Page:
Alabama’s state prisons were built to hold 13,000 inmates. They currently house over 25,000.
That makes Alabama prisons among the most crowded in the nation, and state politicians fear the crowding may soon bring federal intervention to the troubled prison system.
In an effort to relieve some of the overcrowding, lawmakers approved changes to sentencing and probation standards this spring as well as a bond issue for additional prison beds. The changes include the creation of a lower level felony class and the planned hiring of 100 additional probation officers.
Alabama's new prison chief says nearly all of the challenges the Alabama Department of Corrections currently face are a result of overcrowding.
Retired Air Force Colonel Jefferson Dunn has been the Corrections Commissioner for less than two months, but he says it's clear that the massive overcrowding in Alabama's prison system contributes to prison security risks and staffing issues, as well as turnover in law enforcement.
The Alabama Senate will start debating some sweeping changes to the state's prison system today.
Republican Senator Cam Ward is bringing the bill to the Senate floor, which would change sentencing and probation standards to try and reduce prison overcrowding.
The proposed legislation is based on a year of study by the state prison reform task force. One of the main changes is the creation of a new Class D felony level, which will keep low-level, non-violent offenders out of prison entirely.
Lawmakers could give final approval very soon to legislation establishing charter schools in the state of Alabama.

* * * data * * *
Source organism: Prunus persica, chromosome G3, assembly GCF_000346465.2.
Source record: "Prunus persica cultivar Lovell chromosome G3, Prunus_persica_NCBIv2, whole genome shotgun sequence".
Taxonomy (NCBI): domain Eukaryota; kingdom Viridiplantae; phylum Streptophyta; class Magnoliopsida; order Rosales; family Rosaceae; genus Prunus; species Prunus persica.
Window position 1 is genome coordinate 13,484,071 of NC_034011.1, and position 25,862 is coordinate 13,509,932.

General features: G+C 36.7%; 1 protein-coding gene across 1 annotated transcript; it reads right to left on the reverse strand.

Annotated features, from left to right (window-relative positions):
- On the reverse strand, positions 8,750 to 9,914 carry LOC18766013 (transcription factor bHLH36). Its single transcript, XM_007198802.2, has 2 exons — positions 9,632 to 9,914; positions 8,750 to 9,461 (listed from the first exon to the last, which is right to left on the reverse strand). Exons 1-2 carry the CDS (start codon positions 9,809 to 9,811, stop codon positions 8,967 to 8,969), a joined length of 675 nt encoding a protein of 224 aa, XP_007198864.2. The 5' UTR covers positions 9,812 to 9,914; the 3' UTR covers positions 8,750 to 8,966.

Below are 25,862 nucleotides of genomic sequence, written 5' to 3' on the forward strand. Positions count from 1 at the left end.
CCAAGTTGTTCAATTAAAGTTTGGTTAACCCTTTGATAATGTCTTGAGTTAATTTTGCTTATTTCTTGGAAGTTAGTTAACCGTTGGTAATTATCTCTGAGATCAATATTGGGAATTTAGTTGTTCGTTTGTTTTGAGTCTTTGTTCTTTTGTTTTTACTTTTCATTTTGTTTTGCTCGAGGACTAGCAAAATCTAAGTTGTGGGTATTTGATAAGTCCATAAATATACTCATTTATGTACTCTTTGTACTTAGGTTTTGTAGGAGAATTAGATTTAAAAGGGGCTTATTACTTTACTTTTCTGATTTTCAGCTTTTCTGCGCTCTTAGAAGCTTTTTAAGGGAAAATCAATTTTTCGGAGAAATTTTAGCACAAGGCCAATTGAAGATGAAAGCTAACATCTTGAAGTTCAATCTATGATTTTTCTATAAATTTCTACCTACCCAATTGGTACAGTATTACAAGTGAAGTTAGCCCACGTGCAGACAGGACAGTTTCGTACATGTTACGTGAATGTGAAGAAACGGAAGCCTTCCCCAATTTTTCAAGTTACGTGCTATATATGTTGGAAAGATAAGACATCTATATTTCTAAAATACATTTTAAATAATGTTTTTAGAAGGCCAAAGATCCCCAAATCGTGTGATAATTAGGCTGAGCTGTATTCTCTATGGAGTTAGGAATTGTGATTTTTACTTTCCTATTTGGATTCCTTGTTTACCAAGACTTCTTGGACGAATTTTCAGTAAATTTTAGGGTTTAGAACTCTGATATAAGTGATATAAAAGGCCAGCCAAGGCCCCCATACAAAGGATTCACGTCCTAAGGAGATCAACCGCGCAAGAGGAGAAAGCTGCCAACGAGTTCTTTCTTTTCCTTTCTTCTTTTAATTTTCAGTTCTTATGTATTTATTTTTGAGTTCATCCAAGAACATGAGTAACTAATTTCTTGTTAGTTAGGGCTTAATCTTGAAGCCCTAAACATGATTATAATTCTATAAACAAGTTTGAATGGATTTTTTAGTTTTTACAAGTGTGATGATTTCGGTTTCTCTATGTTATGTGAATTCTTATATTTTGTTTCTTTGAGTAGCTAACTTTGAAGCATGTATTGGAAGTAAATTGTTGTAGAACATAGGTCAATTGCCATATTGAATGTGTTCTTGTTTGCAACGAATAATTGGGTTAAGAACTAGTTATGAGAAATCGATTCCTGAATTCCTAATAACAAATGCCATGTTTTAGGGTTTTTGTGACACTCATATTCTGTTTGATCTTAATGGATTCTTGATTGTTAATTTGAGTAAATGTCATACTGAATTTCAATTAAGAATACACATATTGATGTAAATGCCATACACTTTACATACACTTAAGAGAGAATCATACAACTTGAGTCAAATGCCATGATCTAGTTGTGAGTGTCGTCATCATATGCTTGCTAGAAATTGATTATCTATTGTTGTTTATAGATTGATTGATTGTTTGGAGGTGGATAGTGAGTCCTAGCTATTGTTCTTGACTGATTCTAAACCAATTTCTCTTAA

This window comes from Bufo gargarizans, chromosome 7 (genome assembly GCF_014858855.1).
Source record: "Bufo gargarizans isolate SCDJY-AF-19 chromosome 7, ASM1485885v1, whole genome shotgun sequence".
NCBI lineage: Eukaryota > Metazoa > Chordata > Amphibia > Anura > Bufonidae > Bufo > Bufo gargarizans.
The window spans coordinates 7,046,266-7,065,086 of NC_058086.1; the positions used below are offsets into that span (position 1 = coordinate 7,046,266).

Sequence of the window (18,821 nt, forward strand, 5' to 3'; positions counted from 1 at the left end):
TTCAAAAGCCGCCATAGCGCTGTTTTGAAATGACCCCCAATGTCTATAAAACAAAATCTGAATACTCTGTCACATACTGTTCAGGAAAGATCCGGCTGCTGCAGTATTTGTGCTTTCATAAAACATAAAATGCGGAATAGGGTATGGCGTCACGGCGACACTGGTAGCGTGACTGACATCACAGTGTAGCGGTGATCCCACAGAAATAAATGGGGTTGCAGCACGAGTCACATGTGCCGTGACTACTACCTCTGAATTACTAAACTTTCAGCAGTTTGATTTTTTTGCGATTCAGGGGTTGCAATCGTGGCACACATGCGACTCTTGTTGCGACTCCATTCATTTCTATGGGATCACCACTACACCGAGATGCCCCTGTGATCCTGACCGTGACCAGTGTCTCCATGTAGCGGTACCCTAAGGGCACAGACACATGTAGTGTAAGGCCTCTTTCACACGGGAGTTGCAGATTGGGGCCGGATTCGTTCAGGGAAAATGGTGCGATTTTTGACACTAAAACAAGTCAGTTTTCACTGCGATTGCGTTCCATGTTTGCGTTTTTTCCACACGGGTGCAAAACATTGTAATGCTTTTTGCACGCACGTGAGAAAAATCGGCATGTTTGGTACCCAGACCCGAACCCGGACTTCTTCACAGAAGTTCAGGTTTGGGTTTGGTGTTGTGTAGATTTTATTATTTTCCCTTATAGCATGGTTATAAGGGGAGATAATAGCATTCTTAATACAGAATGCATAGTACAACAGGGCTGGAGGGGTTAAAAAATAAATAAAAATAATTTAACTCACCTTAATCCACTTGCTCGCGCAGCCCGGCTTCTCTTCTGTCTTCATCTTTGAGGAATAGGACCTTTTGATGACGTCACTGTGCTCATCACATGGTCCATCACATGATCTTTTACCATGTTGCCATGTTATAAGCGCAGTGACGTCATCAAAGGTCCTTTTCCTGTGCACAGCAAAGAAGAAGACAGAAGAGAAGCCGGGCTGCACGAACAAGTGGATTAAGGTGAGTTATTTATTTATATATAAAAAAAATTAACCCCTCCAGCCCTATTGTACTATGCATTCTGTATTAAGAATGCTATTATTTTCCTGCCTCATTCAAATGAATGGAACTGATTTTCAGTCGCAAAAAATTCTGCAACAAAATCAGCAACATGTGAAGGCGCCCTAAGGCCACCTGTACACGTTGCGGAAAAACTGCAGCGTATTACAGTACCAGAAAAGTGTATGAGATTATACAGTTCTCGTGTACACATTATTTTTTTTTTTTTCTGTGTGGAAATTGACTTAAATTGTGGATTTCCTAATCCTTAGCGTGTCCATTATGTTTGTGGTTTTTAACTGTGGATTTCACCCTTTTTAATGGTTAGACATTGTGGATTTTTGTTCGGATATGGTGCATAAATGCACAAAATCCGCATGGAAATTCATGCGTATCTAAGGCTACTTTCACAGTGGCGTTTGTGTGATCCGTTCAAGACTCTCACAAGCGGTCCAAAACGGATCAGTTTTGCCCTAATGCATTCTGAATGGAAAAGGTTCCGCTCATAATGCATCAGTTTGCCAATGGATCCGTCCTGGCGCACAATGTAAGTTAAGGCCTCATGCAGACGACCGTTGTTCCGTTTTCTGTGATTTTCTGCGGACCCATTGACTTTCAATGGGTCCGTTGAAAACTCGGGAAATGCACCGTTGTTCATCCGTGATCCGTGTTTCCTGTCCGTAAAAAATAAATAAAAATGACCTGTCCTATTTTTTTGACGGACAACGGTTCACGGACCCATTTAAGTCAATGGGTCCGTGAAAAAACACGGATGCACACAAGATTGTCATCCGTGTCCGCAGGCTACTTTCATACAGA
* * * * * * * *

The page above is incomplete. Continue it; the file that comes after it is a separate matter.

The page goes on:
The Alabama House of Representatives will debate a bill that would allow charter schools in the state this afternoon. That bill is expected to spark a filibuster from Democrats and other opposed lawmakers.
Charter schools are public schools that have freedom from the curriculum and regulation requirements placed on other public schools. Alabama is one of eight states without charter school legislation currently in place.
The phrases "Internal Revenue Service" and "free of charge" may not seem to go together. But the people who collect your income taxes every year are offering a new system that’s available at no cost.
The FreeFile internet program is free for taxpayers who earn less than $60,000 per year. The system keeps track of your information and calculations as you fill out your tax forms and tells you if you make a mistake.
Researchers say despite prison overcrowding concerns, fewer Alabama inmates are being paroled and prisoners are spending more time behind bars before being released on parole.
Council of State Governments research manager Andy Barbee tells the Montgomery Advertiser that the average length of an inmate's prison term before parole release has increased from 30 months in 2009 to 43 months in 2014. Barbee says the number of eligible inmates being released has also fallen from about 42 percent in 2009 to 36 percent in 2013.
Gov. Robert Bentley has announced an attempt to overhaul the state's severely overcrowded prison system.
Bentley said Tuesday the state's prisons are filled to nearly twice their collective capacity. The Justice Reinvestment Initiative, a partnership between the Pew Charitable Trusts and the Department of Justice, will examine the system and suggest reforms.
The review comes after a series of stark criticisms. The Department of Justice has called conditions unconstitutional at Alabama's only prison for women.
A prison guard running against Gov. Robert Bentley says Alabama's prison system is at risk of a federal takeover because of severe overcrowding.
At a news conference Thursday in Montgomery, Stacy George said that if elected, he would create a second parole board like Gov. Bob Riley did to expedite the parole of non-violent inmates. George said he will ask the Legislature to repeal the habitual offender law that provides for longer sentences for repeat offenders and he will make the repeal retroactive. He says that could reduce the prison population by more than one-fourth.